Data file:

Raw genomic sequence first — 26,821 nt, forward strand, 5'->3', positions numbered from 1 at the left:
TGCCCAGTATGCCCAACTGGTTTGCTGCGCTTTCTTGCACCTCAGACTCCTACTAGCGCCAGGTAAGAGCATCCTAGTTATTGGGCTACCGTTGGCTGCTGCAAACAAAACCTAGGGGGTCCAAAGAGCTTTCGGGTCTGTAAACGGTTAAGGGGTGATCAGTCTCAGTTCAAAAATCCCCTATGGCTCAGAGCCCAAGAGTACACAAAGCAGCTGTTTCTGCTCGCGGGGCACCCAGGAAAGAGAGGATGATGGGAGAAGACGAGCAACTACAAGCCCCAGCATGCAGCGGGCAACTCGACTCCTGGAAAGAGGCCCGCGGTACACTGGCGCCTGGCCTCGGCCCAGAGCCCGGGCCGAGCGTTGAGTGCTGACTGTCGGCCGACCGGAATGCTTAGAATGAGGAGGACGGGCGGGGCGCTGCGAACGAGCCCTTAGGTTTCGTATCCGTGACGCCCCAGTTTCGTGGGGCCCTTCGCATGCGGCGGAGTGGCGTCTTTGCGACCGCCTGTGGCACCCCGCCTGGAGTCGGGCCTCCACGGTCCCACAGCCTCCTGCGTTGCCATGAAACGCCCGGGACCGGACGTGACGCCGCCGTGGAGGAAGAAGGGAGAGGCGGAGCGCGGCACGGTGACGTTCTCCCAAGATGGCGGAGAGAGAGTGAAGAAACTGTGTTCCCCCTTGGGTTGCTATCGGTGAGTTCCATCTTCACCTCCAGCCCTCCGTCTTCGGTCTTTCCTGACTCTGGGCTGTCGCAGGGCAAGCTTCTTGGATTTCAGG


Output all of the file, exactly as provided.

Raw genomic sequence first — 26,821 nt, forward strand, 5'->3', positions numbered from 1 at the left:
TGCCCAGTATGCCCAACTGGTTTGCTGCGCTTTCTTGCACCTCAGACTCCTACTAGCGCCAGGTAAGAGCATCCTAGTTATTGGGCTACCGTTGGCTGCTGCAAACAAAACCTAGGGGGTCCAAAGAGCTTTCGGGTCTGTAAACGGTTAAGGGGTGATCAGTCTCAGTTCAAAAATCCCCTATGGCTCAGAGCCCAAGAGTACACAAAGCAGCTGTTTCTGCTCGCGGGGCACCCAGGAAAGAGAGGATGATGGGAGAAGACGAGCAACTACAAGCCCCAGCATGCAGCGGGCAACTCGACTCCTGGAAAGAGGCCCGCGGTACACTGGCGCCTGGCCTCGGCCCAGAGCCCGGGCCGAGCGTTGAGTGCTGACTGTCGGCCGACCGGAATGCTTAGAATGAGGAGGACGGGCGGGGCGCTGCGAACGAGCCCTTAGGTTTCGTATCCGTGACGCCCCAGTTTCGTGGGGCCCTTCGCATGCGGCGGAGTGGCGTCTTTGCGACCGCCTGTGGCACCCCGCCTGGAGTCGGGCCTCCACGGTCCCACAGCCTCCTGCGTTGCCATGAAACGCCCGGGACCGGACGTGACGCCGCCGTGGAGGAAGAAGGGAGAGGCGGAGCGCGGCACGGTGACGTTCTCCCAAGATGGCGGAGAGAGAGTGAAGAAACTGTGTTCCCCCTTGGGTTGCTATCGGTGAGTTCCATCTTCACCTCCAGCCCTCCGTCTTCGGTCTTTCCTGACTCTGGGCTGTCGCAGGGCAAGCTTCTTGGATTTCAGG